On Saturday Mike & I went up to SF to make use of the voucher booklets he’d picked up while his parents were in town last week, and hadn’t finished. They gave you free public transport within the city and free entry to a lot of the museums and whatnot. Our original plan was to train up and spend the better part of a whole day there, but, well, that didn’t happen… it wasn’t until 1pm or something that I even heard from Mike, which was annoying, because I’d been up for ages, expecting to leave earlier. 🙂
Anyway, we drove up since it was already quite late, and didn’t actually get lost at all getting to the Minna Street carpark, which was a pleasant change. 😀
From there we went down a block to the Academy of Sciences building, where they have an aquarium, and supposedly have a museum. The “museum” was really just an odd collection of niknaks on the second floor. We didn’t get much of a chance to check it out since they were closing by the time we got up to the second floor, but there didn’t seem to be a huge amount there. Stuffed animals, geological samples and displays, etc. Probably interesting stuff, but, not exactly the world’s fanciest or biggest museum.
But the main attraction there is the aquarium on the ground floor. That seemed a little dodgy at first, because the area closest to the foyer is currently all under construction and whatnot, with new tanks [presumably] going in. They had a pair of crocs (presumably alligators) sunbaking there, which according to the map were the sharks. D’oh. 🙂
It was actually surprisingly good, though. The style wasn’t fancy or anything like the Monterey Bay aquarium, but they had a lot of interesting stuff, and while there were plenty of people about, there weren’t so many that you couldn’t actually see anything. We took our time, were able to see everything, and try to take photos in the dim light. I think Mike’s camera handled that better than mine, but we both got some good photos. We were a bit touristy, though – we spent ten minutes at the seahorse tank just trying to get good photos, rather than actually looking at the seahorses. 🙂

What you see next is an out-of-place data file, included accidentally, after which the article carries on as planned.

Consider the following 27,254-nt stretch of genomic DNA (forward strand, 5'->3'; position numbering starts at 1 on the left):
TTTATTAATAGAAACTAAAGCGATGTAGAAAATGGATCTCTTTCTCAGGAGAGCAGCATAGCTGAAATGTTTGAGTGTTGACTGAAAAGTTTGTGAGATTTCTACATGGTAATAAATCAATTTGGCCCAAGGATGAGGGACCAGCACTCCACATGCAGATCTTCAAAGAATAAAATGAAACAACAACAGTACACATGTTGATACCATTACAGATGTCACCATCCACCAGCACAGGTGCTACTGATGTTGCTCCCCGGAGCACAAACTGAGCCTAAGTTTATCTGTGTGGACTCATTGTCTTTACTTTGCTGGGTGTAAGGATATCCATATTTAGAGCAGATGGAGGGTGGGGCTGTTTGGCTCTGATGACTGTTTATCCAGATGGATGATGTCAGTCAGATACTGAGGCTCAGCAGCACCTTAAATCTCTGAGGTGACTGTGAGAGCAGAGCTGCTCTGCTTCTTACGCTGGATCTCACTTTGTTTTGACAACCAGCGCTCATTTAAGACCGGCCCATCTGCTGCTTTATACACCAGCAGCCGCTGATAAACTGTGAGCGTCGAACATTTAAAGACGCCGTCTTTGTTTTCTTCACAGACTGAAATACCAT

From there we headed a couple of blocks over to SF MOMA (San Francisco Museum of Modern Art), where we arrived only forty minutes or so before closing. But, we had enough time to check out the first floor and a half of the four floors there. The first floor was quite hit-and-miss… there was sculptural art, in the form of furniture made out of cardboard and Jenga-style blocks and whatnot. And they had a bunch of old calculators (Olivetti!), typewriters, kettles, etc… none of them looked particular stylish to me, but I guess they’re historic.
There were some nice paintings, too… I’m not much of an art person, at least, not museum-style. There were a fair few people – most young or middle-age women whom you’d probably classify as “upper class” – whom weren’t quite at the point of staring at one painting for an hour, but were definitely radiating that snobby vibe. Anyway, I tried to take it seriously and did, for the most part. But when you get things like a big canvas painted in a flat blue – a nice shade, for sure – or a couple of recursive squares labelled “A homage to the square” or some crap… it’s just really hard. The biggest joke of course were three canvases stuck side by side, completely blank, called “Three panel white” or some crap. That wasn’t funny or interesting even when it was original.